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Operator


This article is about operators in mathematics, for other kinds of operators see operator (disambiguation).

In mathematics, an operator is some kind of function; if it comes with a specified type of operand as function domain, it is no more than another way of talking of functions of a given type. The most frequently met usage is a mapping between vector spaces; this kind of operator is distinguished by taking one vector and returning another. For example, consider an enlargement, say by a factor of √2; such as is required to take one size of paper to another. It can also be applied geometrically to vectors as operands.

In many important cases, operators transform functions into other functions. We also say an operator maps a function to another. The operator itself is a function, but has an attached type indicating the correct operand, and the kind of function returned. This extra data can be defined formally, using type theory; but in everyday usage saying operator flags its significance. Functions can therefore conversely be considered operators, for which we forget some of the type baggage, leaving just labels for the domain and codomain.

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Operators and levels of abstraction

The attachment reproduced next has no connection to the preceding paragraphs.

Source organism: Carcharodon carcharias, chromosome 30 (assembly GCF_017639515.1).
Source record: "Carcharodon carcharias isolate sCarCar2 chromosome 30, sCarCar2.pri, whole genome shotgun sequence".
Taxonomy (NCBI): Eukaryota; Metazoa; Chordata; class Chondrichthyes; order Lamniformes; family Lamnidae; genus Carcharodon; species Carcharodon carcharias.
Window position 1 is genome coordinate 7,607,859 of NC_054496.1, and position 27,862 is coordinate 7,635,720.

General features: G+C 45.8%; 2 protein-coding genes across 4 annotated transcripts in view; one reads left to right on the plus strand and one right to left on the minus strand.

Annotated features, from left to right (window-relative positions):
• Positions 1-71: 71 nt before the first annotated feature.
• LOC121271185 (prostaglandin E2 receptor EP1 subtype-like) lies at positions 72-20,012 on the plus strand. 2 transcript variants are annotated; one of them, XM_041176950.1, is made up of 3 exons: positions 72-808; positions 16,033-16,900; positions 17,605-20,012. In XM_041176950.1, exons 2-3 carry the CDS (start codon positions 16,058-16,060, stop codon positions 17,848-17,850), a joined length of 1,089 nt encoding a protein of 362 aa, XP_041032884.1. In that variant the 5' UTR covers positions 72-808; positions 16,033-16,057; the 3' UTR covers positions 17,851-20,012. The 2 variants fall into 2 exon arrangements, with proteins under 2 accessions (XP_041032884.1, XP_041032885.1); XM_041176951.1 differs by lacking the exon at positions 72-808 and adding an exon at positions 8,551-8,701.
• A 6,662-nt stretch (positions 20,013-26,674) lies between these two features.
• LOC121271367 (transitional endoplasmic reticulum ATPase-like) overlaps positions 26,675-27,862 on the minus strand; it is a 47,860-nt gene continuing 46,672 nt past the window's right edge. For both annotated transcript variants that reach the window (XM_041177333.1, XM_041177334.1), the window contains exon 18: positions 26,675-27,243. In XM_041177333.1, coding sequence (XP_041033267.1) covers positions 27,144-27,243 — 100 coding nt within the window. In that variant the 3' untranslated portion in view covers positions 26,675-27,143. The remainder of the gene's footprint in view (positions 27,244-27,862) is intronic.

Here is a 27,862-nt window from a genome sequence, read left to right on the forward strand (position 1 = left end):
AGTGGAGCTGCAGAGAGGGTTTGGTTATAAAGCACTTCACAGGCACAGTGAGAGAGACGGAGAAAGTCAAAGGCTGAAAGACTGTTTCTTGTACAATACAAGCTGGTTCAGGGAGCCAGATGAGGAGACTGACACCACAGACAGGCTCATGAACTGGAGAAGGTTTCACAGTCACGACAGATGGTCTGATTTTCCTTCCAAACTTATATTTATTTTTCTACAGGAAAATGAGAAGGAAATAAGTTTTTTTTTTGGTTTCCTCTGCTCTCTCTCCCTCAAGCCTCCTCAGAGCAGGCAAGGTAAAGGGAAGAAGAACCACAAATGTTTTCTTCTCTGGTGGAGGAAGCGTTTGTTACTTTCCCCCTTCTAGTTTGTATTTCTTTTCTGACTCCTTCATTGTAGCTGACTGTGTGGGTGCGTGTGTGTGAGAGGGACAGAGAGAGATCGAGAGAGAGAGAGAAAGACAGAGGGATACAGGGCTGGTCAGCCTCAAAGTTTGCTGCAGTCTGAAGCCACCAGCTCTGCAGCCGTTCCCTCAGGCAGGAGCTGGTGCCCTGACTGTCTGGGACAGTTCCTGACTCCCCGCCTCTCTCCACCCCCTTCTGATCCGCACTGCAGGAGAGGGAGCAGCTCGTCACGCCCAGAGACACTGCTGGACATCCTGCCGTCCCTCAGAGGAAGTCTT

To begin with, the usage of operator in mathematics is subsumed in the usage of function: an operator can be taken to be some special kind of function. The word is generally used to call attention to some aspect of its nature as a function. Since there are several such aspects that are of interest, there is no completely consistent terminology. Common are these:

  • To draw attention to the function domain, which may itself consist of vectors or functions, rather than just numbers. The expectation operator in probability theory, for example, has random variables as domain (and is also a functional).
  • To draw attention to the fact that the domain consists of pairs or tuples of some sort, in which case operator is synonymous with the usual mathematical sense of operation.
  • To draw attention to the function codomain; for example a vector-valued function might be called an operator.

A single operator might conceivably qualify under all three of these. Other important ideas are:

  • Overloading, in which for example addition, say, is thought of as a single operator able to act on numbers, vectors, matrices ... .
  • Operators are often in practice just partial functions, a common phenomenon in the theory of differential equations since there is no guarantee that the derivative of a function exists.
  • Use of higher operations on operators, meaning that operators are themselves combined.

These are abstract ideas from mathematics, and computer science. They may however also be encountered in quantum mechanics. There Dirac drew a clear distinction between q-number or operator quantities, and c-numbers which are conventional complex numbers. The manipulation of q-numbers from that point on became basic to theoretical physics.

Describing operators

Operators are described usually by the number of operands:

The number of operands is also called the arity of the operator. If an operator has an arity given as n-ary (or n-adic), then it takes n arguments. In programming, outside than functional programming, the -ary terms are more often used than the other variants. See arity for an extensive list of the -ary endings.